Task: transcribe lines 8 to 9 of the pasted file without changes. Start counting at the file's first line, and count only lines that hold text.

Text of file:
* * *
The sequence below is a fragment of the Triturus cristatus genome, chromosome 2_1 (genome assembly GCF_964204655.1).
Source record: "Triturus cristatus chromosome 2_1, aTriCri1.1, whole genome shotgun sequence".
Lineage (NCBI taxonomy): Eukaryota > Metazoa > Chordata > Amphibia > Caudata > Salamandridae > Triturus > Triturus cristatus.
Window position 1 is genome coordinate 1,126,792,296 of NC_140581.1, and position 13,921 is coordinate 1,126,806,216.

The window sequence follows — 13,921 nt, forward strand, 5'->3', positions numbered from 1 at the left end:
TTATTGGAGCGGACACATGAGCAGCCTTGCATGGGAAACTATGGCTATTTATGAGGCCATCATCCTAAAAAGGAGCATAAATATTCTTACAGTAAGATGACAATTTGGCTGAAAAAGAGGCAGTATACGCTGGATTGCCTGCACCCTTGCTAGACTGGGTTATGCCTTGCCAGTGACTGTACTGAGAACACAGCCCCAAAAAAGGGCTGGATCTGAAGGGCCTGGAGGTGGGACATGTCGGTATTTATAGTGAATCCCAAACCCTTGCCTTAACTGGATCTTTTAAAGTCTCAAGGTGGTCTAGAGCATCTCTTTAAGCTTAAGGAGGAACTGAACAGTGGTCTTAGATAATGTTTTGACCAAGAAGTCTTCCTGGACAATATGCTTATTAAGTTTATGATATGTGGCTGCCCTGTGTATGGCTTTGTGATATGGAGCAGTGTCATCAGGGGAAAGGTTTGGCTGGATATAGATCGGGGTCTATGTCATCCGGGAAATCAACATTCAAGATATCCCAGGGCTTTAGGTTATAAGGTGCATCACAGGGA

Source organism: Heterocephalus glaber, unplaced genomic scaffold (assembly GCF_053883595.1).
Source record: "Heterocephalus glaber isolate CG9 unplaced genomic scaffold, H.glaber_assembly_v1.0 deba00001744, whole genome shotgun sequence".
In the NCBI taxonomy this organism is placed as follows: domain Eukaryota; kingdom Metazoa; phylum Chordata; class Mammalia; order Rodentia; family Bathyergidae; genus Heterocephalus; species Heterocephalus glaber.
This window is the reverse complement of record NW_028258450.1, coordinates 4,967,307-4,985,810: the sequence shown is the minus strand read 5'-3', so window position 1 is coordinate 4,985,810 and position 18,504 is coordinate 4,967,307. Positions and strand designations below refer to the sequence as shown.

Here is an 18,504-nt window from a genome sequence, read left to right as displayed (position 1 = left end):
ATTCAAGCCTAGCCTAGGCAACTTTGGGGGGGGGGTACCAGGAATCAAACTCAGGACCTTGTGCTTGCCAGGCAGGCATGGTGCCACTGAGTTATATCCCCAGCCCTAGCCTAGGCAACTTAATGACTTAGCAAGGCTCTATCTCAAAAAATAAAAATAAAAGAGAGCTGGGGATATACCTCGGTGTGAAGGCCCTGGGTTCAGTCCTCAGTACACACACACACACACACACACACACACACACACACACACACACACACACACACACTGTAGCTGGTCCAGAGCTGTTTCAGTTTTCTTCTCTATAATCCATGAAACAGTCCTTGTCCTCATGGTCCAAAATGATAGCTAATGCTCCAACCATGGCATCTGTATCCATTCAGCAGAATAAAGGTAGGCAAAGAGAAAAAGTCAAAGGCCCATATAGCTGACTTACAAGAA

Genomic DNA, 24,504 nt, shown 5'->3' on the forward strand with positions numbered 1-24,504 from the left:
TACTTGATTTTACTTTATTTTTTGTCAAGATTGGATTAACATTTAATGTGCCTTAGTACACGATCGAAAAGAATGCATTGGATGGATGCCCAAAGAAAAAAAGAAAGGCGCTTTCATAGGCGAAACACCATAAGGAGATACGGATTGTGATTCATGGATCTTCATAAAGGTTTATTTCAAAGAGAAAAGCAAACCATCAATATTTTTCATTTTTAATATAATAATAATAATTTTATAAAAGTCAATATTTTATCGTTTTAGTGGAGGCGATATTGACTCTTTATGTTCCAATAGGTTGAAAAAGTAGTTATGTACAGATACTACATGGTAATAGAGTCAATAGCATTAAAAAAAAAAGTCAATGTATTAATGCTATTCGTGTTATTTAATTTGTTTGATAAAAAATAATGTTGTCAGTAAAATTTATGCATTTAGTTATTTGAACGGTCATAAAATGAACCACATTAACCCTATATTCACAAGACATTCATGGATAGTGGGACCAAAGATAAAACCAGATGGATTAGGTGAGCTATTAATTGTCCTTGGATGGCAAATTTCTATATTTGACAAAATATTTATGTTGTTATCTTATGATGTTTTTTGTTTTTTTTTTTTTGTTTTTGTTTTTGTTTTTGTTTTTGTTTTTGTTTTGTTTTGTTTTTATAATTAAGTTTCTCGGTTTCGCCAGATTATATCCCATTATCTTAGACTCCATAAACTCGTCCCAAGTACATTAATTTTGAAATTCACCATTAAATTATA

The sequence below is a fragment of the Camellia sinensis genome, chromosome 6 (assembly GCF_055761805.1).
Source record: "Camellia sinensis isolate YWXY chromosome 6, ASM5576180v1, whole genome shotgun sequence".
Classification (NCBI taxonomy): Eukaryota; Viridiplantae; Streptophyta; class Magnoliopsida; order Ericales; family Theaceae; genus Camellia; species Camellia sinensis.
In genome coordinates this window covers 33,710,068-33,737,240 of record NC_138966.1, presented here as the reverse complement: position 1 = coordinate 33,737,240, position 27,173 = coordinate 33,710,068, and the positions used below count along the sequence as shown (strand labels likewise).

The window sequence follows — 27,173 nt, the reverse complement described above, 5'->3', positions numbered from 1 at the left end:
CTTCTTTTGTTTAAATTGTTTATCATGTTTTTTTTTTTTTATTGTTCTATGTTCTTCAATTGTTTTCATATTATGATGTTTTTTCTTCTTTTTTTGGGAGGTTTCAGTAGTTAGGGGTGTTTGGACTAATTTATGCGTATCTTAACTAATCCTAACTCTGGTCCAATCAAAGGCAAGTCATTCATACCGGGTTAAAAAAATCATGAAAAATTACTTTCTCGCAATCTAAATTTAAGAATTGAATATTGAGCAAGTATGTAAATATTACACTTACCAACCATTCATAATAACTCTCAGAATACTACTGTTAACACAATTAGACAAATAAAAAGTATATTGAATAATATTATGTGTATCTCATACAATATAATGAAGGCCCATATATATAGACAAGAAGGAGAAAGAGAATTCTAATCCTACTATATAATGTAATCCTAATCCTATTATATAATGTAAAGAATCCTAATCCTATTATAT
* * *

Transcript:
Source record: "Heterocephalus glaber isolate CG9 unplaced genomic scaffold, H.glaber_assembly_v1.0 deba00001744, whole genome shotgun sequence".
In the NCBI taxonomy this organism is placed as follows: domain Eukaryota; kingdom Metazoa; phylum Chordata; class Mammalia; order Rodentia; family Bathyergidae; genus Heterocephalus; species Heterocephalus glaber.